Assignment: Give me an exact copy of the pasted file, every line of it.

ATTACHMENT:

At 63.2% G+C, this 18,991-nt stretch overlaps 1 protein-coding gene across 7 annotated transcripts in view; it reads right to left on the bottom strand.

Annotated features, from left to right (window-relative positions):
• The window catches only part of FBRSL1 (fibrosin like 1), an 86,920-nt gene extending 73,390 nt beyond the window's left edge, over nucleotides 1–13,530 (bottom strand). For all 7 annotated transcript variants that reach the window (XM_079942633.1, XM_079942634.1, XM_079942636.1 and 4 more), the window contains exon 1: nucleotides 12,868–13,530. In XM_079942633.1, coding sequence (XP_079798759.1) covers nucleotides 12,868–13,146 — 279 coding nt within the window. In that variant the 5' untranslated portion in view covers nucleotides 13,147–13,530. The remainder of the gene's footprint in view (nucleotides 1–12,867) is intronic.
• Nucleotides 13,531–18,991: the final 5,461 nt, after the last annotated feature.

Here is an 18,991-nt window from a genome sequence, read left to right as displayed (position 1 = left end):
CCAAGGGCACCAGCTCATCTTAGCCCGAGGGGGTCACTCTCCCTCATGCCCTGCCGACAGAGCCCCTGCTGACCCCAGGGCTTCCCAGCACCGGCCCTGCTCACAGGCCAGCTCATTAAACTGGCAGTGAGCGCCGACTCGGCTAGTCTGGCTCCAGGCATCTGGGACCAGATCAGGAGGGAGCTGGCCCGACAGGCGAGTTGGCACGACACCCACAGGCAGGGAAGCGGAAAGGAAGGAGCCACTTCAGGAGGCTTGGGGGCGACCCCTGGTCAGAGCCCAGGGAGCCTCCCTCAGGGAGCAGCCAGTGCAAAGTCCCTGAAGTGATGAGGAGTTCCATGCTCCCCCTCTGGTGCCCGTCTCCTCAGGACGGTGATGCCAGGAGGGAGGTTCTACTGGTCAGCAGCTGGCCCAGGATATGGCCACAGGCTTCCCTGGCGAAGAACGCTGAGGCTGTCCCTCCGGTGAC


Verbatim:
At 63.2% G+C, this 18,991-nt stretch overlaps 1 protein-coding gene across 7 annotated transcripts in view; it reads right to left on the bottom strand.

Annotated features, from left to right (window-relative positions):
• The window catches only part of FBRSL1 (fibrosin like 1), an 86,920-nt gene extending 73,390 nt beyond the window's left edge, over nucleotides 1–13,530 (bottom strand). For all 7 annotated transcript variants that reach the window (XM_079942633.1, XM_079942634.1, XM_079942636.1 and 4 more), the window contains exon 1: nucleotides 12,868–13,530. In XM_079942633.1, coding sequence (XP_079798759.1) covers nucleotides 12,868–13,146 — 279 coding nt within the window. In that variant the 5' untranslated portion in view covers nucleotides 13,147–13,530. The remainder of the gene's footprint in view (nucleotides 1–12,867) is intronic.
• Nucleotides 13,531–18,991: the final 5,461 nt, after the last annotated feature.

Here is an 18,991-nt window from a genome sequence, read left to right as displayed (position 1 = left end):
CCAAGGGCACCAGCTCATCTTAGCCCGAGGGGGTCACTCTCCCTCATGCCCTGCCGACAGAGCCCCTGCTGACCCCAGGGCTTCCCAGCACCGGCCCTGCTCACAGGCCAGCTCATTAAACTGGCAGTGAGCGCCGACTCGGCTAGTCTGGCTCCAGGCATCTGGGACCAGATCAGGAGGGAGCTGGCCCGACAGGCGAGTTGGCACGACACCCACAGGCAGGGAAGCGGAAAGGAAGGAGCCACTTCAGGAGGCTTGGGGGCGACCCCTGGTCAGAGCCCAGGGAGCCTCCCTCAGGGAGCAGCCAGTGCAAAGTCCCTGAAGTGATGAGGAGTTCCATGCTCCCCCTCTGGTGCCCGTCTCCTCAGGACGGTGATGCCAGGAGGGAGGTTCTACTGGTCAGCAGCTGGCCCAGGATATGGCCACAGGCTTCCCTGGCGAAGAACGCTGAGGCTGTCCCTCCGGTGAC